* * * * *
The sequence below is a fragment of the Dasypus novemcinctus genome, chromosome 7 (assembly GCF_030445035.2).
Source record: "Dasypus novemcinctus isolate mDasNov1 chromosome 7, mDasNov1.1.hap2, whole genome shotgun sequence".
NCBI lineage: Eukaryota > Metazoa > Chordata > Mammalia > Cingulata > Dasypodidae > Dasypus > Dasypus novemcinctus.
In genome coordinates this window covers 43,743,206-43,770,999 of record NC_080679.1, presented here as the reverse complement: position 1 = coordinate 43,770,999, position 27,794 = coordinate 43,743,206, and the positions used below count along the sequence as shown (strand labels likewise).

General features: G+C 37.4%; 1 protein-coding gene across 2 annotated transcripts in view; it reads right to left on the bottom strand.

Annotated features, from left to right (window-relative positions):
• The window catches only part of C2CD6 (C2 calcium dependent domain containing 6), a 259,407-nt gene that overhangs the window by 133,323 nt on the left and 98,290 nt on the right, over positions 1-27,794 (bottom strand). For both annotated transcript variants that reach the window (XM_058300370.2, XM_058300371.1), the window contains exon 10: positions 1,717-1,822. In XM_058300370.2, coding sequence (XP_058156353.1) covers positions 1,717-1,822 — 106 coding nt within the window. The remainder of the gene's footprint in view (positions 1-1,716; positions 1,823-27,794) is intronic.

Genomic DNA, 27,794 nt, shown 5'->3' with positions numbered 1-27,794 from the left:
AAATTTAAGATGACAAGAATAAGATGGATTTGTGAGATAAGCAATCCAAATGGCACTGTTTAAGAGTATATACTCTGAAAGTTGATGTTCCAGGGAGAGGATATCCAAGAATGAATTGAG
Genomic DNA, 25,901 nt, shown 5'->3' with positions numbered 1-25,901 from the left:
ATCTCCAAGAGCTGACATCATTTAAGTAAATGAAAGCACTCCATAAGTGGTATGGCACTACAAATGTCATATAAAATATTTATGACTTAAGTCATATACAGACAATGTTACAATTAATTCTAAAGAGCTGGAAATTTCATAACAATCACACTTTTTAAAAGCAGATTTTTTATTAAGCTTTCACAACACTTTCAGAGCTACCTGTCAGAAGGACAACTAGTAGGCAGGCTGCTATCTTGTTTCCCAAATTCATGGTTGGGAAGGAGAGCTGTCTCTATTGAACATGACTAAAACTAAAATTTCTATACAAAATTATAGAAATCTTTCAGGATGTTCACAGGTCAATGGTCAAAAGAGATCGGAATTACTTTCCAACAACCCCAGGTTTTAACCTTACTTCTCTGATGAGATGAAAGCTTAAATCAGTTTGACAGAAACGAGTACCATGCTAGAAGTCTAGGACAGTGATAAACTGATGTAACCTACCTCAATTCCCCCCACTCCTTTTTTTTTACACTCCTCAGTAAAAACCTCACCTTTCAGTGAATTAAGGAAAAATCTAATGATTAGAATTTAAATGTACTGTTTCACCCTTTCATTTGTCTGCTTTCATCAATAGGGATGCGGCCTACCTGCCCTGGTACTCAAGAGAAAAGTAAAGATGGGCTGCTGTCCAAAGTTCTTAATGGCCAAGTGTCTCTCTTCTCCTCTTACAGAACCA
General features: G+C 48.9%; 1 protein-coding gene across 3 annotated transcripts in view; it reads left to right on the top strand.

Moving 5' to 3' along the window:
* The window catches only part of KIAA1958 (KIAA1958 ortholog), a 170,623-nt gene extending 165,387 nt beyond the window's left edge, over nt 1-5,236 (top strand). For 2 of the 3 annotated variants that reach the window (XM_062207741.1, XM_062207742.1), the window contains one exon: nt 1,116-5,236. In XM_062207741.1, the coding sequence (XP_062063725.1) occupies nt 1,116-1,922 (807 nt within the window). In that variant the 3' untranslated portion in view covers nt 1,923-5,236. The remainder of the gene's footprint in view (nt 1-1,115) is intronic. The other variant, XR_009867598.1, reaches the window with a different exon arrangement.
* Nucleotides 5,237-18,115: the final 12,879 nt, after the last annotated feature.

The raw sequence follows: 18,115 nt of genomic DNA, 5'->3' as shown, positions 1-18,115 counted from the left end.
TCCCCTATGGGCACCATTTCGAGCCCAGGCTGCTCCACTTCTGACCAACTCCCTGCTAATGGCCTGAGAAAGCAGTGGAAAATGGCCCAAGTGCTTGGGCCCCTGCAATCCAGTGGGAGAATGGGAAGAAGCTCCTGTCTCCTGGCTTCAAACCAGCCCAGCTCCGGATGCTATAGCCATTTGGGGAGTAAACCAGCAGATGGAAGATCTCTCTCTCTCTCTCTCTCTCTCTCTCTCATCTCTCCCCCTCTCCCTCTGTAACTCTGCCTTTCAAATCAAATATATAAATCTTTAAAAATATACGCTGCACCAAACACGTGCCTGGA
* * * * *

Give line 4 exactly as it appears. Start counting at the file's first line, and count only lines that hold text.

In genome coordinates this window covers 43,743,206-43,770,999 of record NC_080679.1, presented here as the reverse complement: position 1 = coordinate 43,770,999, position 27,794 = coordinate 43,743,206, and the positions used below count along the sequence as shown (strand labels likewise).